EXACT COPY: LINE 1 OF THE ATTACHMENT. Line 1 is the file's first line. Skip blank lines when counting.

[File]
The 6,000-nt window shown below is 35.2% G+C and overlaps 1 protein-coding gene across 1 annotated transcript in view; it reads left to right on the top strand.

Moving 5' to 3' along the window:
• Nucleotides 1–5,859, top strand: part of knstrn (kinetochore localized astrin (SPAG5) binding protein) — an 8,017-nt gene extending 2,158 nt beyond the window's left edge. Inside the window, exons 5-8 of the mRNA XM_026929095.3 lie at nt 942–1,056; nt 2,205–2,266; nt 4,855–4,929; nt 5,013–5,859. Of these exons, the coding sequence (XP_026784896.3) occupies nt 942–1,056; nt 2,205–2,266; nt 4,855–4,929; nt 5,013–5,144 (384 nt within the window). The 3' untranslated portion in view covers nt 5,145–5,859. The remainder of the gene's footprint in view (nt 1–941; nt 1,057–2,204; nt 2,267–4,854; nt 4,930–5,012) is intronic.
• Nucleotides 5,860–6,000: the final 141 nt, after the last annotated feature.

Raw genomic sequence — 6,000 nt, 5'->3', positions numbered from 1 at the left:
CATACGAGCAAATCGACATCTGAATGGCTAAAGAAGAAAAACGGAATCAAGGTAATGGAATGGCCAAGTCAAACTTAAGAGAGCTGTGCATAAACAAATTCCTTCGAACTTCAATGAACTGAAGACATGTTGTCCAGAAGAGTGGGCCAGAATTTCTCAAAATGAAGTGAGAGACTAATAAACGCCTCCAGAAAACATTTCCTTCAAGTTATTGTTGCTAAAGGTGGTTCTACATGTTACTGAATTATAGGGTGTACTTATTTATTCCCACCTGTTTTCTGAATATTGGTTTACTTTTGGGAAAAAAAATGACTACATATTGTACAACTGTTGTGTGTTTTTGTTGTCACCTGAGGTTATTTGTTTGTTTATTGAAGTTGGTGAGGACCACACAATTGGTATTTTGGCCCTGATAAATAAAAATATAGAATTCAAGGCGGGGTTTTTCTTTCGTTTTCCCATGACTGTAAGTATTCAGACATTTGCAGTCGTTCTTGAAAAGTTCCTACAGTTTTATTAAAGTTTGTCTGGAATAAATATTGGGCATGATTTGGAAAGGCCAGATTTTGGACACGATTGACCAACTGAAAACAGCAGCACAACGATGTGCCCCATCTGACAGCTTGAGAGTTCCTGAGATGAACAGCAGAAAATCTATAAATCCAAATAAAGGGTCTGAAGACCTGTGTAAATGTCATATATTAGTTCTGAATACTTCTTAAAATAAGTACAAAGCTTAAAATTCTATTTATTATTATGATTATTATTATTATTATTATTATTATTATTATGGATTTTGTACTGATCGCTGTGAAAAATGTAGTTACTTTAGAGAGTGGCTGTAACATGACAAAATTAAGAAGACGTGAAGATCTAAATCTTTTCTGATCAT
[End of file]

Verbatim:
The 6,000-nt window shown below is 35.2% G+C and overlaps 1 protein-coding gene across 1 annotated transcript in view; it reads left to right on the top strand.